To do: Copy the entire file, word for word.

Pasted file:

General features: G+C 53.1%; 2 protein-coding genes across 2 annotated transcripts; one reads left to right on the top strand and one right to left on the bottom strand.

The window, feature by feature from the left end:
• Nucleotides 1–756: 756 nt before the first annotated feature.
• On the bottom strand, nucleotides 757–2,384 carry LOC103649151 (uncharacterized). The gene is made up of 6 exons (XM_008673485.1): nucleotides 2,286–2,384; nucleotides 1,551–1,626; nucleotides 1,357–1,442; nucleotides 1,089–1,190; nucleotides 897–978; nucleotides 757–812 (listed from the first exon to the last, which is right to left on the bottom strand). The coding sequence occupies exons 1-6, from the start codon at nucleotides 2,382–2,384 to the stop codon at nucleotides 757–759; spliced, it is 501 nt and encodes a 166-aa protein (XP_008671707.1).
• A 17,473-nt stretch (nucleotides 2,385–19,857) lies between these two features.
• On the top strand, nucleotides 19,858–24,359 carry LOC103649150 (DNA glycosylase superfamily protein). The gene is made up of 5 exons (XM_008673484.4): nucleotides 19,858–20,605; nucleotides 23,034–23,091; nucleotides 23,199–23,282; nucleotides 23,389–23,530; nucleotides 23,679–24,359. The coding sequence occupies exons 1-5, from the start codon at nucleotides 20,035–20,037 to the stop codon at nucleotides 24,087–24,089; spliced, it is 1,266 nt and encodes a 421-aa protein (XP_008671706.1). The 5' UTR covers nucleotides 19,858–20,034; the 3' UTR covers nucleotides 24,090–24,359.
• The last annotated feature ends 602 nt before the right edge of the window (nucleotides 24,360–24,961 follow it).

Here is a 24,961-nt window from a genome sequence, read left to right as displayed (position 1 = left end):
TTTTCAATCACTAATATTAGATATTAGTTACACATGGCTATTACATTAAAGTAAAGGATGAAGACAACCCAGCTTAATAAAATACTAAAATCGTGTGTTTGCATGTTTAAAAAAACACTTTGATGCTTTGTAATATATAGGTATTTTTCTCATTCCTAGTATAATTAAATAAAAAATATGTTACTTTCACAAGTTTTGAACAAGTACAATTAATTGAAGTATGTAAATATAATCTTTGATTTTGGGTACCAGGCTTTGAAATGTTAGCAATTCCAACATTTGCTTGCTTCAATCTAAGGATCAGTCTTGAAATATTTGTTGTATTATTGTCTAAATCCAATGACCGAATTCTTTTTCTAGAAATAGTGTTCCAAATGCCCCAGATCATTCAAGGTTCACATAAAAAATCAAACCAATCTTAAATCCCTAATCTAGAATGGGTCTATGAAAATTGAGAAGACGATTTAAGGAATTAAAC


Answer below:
General features: G+C 53.1%; 2 protein-coding genes across 2 annotated transcripts; one reads left to right on the top strand and one right to left on the bottom strand.

The window, feature by feature from the left end:
• Nucleotides 1–756: 756 nt before the first annotated feature.
• On the bottom strand, nucleotides 757–2,384 carry LOC103649151 (uncharacterized). The gene is made up of 6 exons (XM_008673485.1): nucleotides 2,286–2,384; nucleotides 1,551–1,626; nucleotides 1,357–1,442; nucleotides 1,089–1,190; nucleotides 897–978; nucleotides 757–812 (listed from the first exon to the last, which is right to left on the bottom strand). The coding sequence occupies exons 1-6, from the start codon at nucleotides 2,382–2,384 to the stop codon at nucleotides 757–759; spliced, it is 501 nt and encodes a 166-aa protein (XP_008671707.1).
• A 17,473-nt stretch (nucleotides 2,385–19,857) lies between these two features.
• On the top strand, nucleotides 19,858–24,359 carry LOC103649150 (DNA glycosylase superfamily protein). The gene is made up of 5 exons (XM_008673484.4): nucleotides 19,858–20,605; nucleotides 23,034–23,091; nucleotides 23,199–23,282; nucleotides 23,389–23,530; nucleotides 23,679–24,359. The coding sequence occupies exons 1-5, from the start codon at nucleotides 20,035–20,037 to the stop codon at nucleotides 24,087–24,089; spliced, it is 1,266 nt and encodes a 421-aa protein (XP_008671706.1). The 5' UTR covers nucleotides 19,858–20,034; the 3' UTR covers nucleotides 24,090–24,359.
• The last annotated feature ends 602 nt before the right edge of the window (nucleotides 24,360–24,961 follow it).

Here is a 24,961-nt window from a genome sequence, read left to right as displayed (position 1 = left end):
TTTTCAATCACTAATATTAGATATTAGTTACACATGGCTATTACATTAAAGTAAAGGATGAAGACAACCCAGCTTAATAAAATACTAAAATCGTGTGTTTGCATGTTTAAAAAAACACTTTGATGCTTTGTAATATATAGGTATTTTTCTCATTCCTAGTATAATTAAATAAAAAATATGTTACTTTCACAAGTTTTGAACAAGTACAATTAATTGAAGTATGTAAATATAATCTTTGATTTTGGGTACCAGGCTTTGAAATGTTAGCAATTCCAACATTTGCTTGCTTCAATCTAAGGATCAGTCTTGAAATATTTGTTGTATTATTGTCTAAATCCAATGACCGAATTCTTTTTCTAGAAATAGTGTTCCAAATGCCCCAGATCATTCAAGGTTCACATAAAAAATCAAACCAATCTTAAATCCCTAATCTAGAATGGGTCTATGAAAATTGAGAAGACGATTTAAGGAATTAAAC